New gardeners are taught that friable, loamy soil is great for their garden because it retains water but drains easily. While gardening does not require an advanced degree, some terms, such as "well-draining" soil and even "loam," can leave you scratching your head. Everyone knows that you need great soil to grow great plants, but what is this magical loamy soil so many gardening books say you should aim for?
What Is Loam Soil?
Loam soil is composed of almost equal amounts of sand and silt with a little less clay. A good ratio is 40 percent each of sand and silt, and 20 percent of clay.
Generally speaking, loam describes the ideal soil composition for most garden plants (although some plants require sandy or rocky soil, and some even require clay). Loam holds nutrients and has a texture that retains water long enough for plant roots to access it, yet it drains well, meaning that the water eventually seeps away so that plant roots do not sit in water and rot. Without quality soil, plants struggle to survive and usually require supplemental feeding and watering.
While it is possible for loam to be present naturally in a garden bed, it's more likely that the native soil will need some help to achieve the ideal composition. Improving garden soil is not a quick and easy task, but the results are well worth it.
How Loam Soil's Components Work Together
Among loam's three components—sand, silt, and clay—the sand particles are the largest. Sand does not hold on to moisture, but it provides good aeration and drainage.
On the opposite end, clay particles are much smaller and are easily compacted. That makes clay a great material for building bricks but not so great for allowing water, air, and plant roots through. However, clay tends to be higher in nutrients than the other soil components.
Silt is the medium-size particle with better moisture retention than sand but fewer nutrients than clay. Silt helps clay and sand mix together more readily, somewhat like tempering chocolate.
In addition to providing nutrients and water effectively, loam has a loose and crumbly texture. This is referred to as being friable. Loose soil provides room for oxygen to be present in the soil, which is also necessary for root growth. The friable nature of loam also makes it easy for roots to spread out to consume nutrients and water.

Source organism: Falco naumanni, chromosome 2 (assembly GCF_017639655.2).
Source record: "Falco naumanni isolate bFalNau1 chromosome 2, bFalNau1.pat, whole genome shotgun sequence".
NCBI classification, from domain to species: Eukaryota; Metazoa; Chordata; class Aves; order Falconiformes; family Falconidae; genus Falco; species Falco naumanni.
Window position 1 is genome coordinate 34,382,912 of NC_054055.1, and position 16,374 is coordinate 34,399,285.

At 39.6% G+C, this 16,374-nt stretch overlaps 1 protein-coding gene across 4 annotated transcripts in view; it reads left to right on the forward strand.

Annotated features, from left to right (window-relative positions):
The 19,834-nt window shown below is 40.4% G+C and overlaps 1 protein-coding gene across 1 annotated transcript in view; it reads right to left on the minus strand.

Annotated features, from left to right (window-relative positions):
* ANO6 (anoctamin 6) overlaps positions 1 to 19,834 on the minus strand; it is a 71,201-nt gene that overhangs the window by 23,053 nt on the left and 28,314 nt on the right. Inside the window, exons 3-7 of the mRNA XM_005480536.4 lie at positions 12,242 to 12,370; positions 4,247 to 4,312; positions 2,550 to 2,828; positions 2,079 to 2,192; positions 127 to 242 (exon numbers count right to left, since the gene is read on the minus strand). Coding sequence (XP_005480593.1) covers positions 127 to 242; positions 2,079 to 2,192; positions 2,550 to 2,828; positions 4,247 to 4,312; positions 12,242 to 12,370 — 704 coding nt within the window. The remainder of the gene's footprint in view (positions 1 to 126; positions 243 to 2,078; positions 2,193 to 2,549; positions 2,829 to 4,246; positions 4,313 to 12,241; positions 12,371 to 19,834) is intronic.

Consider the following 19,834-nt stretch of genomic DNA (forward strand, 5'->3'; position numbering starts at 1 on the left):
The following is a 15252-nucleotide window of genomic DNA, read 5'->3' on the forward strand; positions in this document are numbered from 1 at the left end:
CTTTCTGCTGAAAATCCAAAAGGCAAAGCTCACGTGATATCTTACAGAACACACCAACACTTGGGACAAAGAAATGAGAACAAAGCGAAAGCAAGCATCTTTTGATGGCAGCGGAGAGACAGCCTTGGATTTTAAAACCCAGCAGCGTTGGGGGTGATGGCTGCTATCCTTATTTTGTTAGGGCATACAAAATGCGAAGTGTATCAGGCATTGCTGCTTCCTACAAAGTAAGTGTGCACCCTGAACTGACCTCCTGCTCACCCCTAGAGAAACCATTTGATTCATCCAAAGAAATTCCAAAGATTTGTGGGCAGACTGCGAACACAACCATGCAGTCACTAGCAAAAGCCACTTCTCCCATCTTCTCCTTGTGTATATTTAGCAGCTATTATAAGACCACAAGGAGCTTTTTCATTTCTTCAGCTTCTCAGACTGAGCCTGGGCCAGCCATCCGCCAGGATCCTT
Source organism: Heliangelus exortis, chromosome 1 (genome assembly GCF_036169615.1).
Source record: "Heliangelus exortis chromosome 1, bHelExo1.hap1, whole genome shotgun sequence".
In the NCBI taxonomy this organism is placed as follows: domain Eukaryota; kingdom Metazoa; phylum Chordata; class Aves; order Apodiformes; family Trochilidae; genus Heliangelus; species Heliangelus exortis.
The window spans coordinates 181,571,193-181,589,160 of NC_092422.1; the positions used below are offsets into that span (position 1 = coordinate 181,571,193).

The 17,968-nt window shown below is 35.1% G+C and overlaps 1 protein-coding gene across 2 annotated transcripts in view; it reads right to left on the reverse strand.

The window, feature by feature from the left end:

How to Create Loam for Your Garden
Although loam is a combination of sand, silt, and clay, adding sand to your clay soil (or vice versa) will not create loam. Doing so will result in a material similar to concrete.
Creating a loose, loamy, fertile soil is not a one-and-done garden task. Turning your existing soil into loam is an ongoing process that involves incorporating organic matter into the soil every year. The decomposing organic material creates the well-draining conditions plants need. Organic matter also attracts beneficial organisms that keep the soil healthy and alive. Shredded leaves, straw, and finished compost work beautifully to create rich, loamy soil as they decompose.
Unfortunately, organic matter is quickly depleted as it decomposes. This is why you must amend the soil each season, preferably in the fall. How much organic matter to add depends on how out of balance the soil is.
If your soil is extremely sandy or predominantly heavy clay, it might need large amounts of organic matter added several times a season. However, for most soils, laying down a 2-inch layer of organic matter over the garden surface and then working it into the top few inches of soil should do it. Instead of bagging fallen leaves in autumn, shred them and add them to your garden beds where they will decompose and enrich the soil.
Can You Buy Loam Soil?
Buying soil in bulk can be a fast and easy way to get your garden or yard up and growing--but it can also be pricey. In addition, there is no standard or certification for soil quality, so you are never quite sure about bulk soil composition. Many companies that sell soil are obtaining that soil from construction sites where soil has been excavated for basements or to level a yard. Generally, soil from excavation sites does not make ideal garden soil. Use that type of soil, known as "fill dirt," for other yard projects, but not for growing plants.
If you intend to buy soil, compost, mulch, or other bulk garden material, know something about the company you are buying from. Don't be afraid to ask questions. Bringing in poor soil will not make your garden better and could actually set you back in your quest for great soil. Trusted and well-known soil companies stand behind their products.